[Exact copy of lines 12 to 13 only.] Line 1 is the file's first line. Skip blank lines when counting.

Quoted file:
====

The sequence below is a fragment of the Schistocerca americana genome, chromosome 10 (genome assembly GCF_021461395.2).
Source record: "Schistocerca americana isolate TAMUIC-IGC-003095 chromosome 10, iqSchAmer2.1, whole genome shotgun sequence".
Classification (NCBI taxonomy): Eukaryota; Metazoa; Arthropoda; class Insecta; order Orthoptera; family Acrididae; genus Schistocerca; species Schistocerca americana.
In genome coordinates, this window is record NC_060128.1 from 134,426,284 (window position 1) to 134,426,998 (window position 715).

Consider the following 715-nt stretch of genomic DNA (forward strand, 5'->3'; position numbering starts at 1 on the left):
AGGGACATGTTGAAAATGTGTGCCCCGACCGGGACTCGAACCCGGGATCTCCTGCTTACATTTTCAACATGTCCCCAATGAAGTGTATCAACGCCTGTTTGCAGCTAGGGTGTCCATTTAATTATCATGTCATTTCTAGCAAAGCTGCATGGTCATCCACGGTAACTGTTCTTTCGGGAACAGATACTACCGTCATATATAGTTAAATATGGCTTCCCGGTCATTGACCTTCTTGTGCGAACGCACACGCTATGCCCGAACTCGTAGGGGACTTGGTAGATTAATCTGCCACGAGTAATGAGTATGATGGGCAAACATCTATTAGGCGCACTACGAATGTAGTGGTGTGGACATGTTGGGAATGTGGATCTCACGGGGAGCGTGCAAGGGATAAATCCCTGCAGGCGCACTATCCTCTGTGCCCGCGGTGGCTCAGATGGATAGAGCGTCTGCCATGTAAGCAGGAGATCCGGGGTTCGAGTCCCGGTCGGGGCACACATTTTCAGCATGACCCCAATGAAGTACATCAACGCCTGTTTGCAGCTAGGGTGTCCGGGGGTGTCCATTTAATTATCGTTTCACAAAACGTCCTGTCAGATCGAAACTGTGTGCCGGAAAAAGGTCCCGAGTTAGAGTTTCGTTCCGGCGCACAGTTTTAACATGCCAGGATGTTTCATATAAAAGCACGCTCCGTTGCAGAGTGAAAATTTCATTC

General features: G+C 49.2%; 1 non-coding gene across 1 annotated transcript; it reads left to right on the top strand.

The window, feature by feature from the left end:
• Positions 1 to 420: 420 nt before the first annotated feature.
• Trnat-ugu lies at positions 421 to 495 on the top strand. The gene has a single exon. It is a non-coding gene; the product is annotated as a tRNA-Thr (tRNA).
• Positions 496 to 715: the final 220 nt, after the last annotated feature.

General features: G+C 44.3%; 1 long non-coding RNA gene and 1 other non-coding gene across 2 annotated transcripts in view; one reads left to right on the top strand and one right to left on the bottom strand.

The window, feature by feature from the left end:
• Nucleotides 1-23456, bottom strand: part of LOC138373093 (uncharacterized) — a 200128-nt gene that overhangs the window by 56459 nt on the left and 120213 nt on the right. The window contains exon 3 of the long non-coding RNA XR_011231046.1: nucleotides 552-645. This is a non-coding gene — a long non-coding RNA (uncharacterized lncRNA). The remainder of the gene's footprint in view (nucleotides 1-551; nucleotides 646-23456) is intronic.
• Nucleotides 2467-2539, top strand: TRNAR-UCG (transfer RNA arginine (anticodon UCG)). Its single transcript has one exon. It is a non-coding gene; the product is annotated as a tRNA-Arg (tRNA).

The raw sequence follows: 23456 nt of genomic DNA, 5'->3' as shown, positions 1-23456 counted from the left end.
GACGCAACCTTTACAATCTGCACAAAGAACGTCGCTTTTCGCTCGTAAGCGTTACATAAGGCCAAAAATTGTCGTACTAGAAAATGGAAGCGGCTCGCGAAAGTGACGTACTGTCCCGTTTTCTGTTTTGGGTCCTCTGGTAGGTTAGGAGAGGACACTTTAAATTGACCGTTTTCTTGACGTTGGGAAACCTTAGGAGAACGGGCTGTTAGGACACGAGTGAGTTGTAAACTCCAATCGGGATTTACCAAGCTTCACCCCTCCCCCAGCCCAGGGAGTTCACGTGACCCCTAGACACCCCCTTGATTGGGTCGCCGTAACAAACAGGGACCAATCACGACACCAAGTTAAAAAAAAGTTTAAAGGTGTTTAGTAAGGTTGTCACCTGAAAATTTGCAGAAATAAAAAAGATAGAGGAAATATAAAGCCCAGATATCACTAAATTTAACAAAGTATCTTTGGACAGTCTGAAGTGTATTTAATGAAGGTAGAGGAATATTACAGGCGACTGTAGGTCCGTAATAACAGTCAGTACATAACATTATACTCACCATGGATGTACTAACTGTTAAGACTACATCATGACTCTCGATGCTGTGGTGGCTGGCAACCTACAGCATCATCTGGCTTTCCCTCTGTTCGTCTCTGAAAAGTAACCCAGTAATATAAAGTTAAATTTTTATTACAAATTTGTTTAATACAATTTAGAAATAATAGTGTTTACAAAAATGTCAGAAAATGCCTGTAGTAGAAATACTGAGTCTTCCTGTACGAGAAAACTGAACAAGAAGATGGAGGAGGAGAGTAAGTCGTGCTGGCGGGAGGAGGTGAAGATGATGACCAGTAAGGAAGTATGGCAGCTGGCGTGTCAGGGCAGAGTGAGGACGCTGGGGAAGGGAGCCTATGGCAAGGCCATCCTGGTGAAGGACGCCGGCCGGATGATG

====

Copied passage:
General features: G+C 44.3%; 1 long non-coding RNA gene and 1 other non-coding gene across 2 annotated transcripts in view; one reads left to right on the top strand and one right to left on the bottom strand.

The window, feature by feature from the left end: